Byline: JIM SCHOETTLER
It started as a vandalism call, became a wild police chase and ended with a veteran officer killing a Jacksonville man after firing seven shots into his stopped truck.
More questions than answers arose Tuesday in the death of Neil Southerland, 30, with authorities saying it will be some time before details are released about why Sgt. Jimmy T. Carey shot him.
This is at least the second police shooting involving Carey. He killed an 18-year-old shoplifter in 1999 during a struggle over his service weapon, a Times-Union story shows. Carey shot James D. Jackson Jr. three times during a fight outside Jackson's girlfriend's home. Jackson had stolen a $1.39 pack of cigarettes and was tracked down by Carey, who injured his knee in the struggle. There is no record of Carey receiving discipline.
In Monday's shooting, Southerland's angry father said he believes his son feared going to jail for vandalizing a vehicle and didn't mean to harm anyone as he drove to within a minute of his father's home. A union official representing the sergeant, an 18-year veteran, said it appears Carey acted properly to protect himself and other officers.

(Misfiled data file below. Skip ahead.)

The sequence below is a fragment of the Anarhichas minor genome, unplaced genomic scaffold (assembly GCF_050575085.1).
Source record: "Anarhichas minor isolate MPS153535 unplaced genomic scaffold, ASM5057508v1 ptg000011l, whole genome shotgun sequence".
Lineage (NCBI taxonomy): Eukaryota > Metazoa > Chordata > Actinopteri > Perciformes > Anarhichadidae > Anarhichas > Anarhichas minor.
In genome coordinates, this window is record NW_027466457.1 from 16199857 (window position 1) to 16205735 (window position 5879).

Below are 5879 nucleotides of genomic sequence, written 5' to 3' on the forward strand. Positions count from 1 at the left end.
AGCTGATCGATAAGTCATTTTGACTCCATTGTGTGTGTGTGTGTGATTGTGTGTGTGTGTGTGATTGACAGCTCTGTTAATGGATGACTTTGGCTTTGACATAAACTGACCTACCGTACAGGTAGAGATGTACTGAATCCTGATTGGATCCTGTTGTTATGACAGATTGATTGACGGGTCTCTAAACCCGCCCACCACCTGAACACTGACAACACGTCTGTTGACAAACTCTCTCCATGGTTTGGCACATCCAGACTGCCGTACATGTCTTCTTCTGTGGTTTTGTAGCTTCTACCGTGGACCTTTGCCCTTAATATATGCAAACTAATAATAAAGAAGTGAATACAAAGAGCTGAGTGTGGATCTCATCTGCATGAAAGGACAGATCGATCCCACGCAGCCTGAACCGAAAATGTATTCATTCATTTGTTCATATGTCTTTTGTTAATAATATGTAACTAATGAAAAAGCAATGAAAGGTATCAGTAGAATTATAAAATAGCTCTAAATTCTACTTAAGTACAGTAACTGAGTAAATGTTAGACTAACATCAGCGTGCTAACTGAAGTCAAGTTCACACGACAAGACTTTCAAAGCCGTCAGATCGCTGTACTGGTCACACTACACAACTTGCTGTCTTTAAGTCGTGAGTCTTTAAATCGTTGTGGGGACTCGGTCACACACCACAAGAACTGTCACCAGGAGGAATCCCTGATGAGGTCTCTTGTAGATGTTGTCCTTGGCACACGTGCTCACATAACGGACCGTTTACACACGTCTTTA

Carey confronted Southerland after he backed his truck and trailer twice into a police car. Police and prosecutors are trying to determine if Carey, 41, legally fired after the confrontation with police "escalated," according to Chief Rick Graham of the Sheriff's Office.
Graham did not describe the escalation, saying that investigators have yet to talk with Carey.
"We're not sure what he was thinking, what he saw that caused him to go to deadly force," Graham said. "That will come out."
It's unclear how many times Southerland was shot. Graham said Southerland did not have a gun, though it was unclear if there were any other weapons found.
Southerland's father, Don Southerland, said his son died around the corner from his home. He said he believes his son knew police would jail him for the vandalism and didn't want them to impound his truck, which he used in his lawn maintenance business.
"It's totally uncalled for," Southerland, 56, said of the shooting.
The Coastal Police Benevolent Association represents Carey. Spokesman Mike Scudiero said there is no reason to believe that Carey acted improperly.
"Based on what we know so far in this case, there was a physical exchange between the two and at some point Sgt. Carey did what he had to do to protect himself and his fellow officers," Scudiero said.
A police board will determine if Carey followed Sheriff's Office policy and procedure if no laws were broken. He has been put on administrative leave as a routine measure.
The shooting …